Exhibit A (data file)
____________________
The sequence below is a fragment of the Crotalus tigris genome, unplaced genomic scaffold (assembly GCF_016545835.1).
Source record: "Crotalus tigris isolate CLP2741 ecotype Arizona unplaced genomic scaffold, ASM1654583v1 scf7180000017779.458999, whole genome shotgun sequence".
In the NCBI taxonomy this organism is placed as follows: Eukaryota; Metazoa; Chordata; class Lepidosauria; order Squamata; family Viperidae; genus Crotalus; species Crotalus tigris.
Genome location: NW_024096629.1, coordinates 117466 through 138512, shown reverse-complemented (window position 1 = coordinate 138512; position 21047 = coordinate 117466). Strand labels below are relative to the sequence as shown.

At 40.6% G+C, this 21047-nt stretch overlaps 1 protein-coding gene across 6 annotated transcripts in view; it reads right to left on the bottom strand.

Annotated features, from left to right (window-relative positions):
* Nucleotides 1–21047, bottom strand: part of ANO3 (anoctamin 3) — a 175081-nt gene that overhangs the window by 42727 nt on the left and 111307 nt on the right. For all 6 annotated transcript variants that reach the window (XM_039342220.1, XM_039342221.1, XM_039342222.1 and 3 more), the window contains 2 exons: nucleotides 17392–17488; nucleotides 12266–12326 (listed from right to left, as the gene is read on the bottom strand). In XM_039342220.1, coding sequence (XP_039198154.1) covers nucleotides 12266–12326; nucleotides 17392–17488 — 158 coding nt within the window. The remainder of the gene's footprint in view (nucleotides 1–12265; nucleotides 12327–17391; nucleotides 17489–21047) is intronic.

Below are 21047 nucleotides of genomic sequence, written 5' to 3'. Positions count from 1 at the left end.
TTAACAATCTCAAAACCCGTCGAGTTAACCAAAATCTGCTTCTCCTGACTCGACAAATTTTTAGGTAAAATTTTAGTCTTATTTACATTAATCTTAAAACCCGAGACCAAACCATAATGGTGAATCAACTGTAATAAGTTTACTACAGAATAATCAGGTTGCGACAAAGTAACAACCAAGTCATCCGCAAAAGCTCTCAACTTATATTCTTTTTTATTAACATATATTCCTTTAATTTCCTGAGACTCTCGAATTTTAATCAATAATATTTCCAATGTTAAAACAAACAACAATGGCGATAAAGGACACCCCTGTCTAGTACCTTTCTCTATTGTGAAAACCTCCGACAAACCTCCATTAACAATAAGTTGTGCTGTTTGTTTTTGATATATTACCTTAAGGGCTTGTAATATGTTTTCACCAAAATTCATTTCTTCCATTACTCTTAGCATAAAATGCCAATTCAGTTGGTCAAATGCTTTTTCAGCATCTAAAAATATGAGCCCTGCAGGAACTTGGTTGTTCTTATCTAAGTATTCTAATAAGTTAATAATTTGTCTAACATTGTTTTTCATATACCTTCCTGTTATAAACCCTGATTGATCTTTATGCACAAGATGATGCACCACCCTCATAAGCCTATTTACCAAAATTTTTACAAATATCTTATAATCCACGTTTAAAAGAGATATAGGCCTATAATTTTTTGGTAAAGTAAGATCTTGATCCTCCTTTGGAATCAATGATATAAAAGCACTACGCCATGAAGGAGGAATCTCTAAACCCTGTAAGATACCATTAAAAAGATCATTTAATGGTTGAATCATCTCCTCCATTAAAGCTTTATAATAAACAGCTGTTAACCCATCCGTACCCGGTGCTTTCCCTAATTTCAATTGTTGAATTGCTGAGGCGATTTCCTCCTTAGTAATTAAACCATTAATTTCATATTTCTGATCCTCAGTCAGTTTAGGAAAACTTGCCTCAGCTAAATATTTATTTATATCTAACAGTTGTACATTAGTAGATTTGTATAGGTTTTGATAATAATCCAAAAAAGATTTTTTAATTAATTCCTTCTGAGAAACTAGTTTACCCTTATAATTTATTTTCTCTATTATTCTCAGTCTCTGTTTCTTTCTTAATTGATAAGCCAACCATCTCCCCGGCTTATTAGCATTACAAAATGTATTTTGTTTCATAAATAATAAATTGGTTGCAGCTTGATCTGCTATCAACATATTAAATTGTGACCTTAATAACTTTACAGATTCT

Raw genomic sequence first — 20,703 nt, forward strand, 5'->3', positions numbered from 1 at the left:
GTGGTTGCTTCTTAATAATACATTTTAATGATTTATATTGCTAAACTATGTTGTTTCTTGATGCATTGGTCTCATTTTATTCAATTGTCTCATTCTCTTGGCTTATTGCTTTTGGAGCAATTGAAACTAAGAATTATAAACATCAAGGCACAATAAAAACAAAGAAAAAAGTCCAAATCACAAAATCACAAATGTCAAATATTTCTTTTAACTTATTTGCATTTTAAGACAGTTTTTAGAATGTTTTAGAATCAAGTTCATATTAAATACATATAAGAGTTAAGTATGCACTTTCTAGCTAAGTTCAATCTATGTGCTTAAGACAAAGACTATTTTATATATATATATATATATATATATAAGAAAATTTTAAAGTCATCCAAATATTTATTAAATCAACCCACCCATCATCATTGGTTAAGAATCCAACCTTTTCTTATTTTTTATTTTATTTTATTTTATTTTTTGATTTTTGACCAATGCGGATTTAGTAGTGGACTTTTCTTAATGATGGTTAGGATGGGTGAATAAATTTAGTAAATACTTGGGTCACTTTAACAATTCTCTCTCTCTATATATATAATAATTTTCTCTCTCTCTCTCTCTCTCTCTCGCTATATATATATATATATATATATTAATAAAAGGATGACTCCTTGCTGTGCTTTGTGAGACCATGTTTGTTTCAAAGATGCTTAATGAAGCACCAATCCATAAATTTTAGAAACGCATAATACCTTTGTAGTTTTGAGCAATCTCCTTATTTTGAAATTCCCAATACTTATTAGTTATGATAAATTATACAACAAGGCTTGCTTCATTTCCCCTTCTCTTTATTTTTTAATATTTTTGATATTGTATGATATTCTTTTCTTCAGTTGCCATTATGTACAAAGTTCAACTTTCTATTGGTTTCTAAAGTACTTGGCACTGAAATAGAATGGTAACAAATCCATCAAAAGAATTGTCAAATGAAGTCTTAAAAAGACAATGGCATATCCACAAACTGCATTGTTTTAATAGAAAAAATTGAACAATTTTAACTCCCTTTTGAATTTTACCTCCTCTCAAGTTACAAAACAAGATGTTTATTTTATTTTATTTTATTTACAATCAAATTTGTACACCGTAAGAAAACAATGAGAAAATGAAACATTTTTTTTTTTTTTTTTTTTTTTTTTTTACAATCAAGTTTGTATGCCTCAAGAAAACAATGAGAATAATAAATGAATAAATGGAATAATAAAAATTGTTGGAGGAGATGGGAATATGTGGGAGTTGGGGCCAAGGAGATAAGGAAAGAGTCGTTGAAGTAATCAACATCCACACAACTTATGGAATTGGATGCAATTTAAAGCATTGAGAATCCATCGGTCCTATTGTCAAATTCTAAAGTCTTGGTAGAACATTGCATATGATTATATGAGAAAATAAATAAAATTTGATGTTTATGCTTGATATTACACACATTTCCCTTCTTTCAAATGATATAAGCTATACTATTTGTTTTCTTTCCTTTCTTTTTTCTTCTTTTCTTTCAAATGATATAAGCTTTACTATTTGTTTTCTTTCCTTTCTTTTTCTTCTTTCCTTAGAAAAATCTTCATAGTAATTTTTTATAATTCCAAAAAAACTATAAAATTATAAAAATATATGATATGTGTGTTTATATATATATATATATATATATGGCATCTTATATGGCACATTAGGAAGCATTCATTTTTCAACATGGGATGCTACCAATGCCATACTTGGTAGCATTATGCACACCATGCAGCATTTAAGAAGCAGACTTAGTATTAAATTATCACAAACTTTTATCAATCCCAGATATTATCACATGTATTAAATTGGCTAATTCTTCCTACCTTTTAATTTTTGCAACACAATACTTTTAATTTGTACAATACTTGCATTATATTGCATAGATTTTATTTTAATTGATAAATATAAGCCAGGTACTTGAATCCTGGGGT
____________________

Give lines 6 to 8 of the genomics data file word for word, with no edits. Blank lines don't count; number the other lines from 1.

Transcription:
Annotated features, from left to right (window-relative positions):
* Nucleotides 1–21047, bottom strand: part of ANO3 (anoctamin 3) — a 175081-nt gene that overhangs the window by 42727 nt on the left and 111307 nt on the right. For all 6 annotated transcript variants that reach the window (XM_039342220.1, XM_039342221.1, XM_039342222.1 and 3 more), the window contains 2 exons: nucleotides 17392–17488; nucleotides 12266–12326 (listed from right to left, as the gene is read on the bottom strand). In XM_039342220.1, coding sequence (XP_039198154.1) covers nucleotides 12266–12326; nucleotides 17392–17488 — 158 coding nt within the window. The remainder of the gene's footprint in view (nucleotides 1–12265; nucleotides 12327–17391; nucleotides 17489–21047) is intronic.

Below are 21047 nucleotides of genomic sequence, written 5' to 3'. Positions count from 1 at the left end.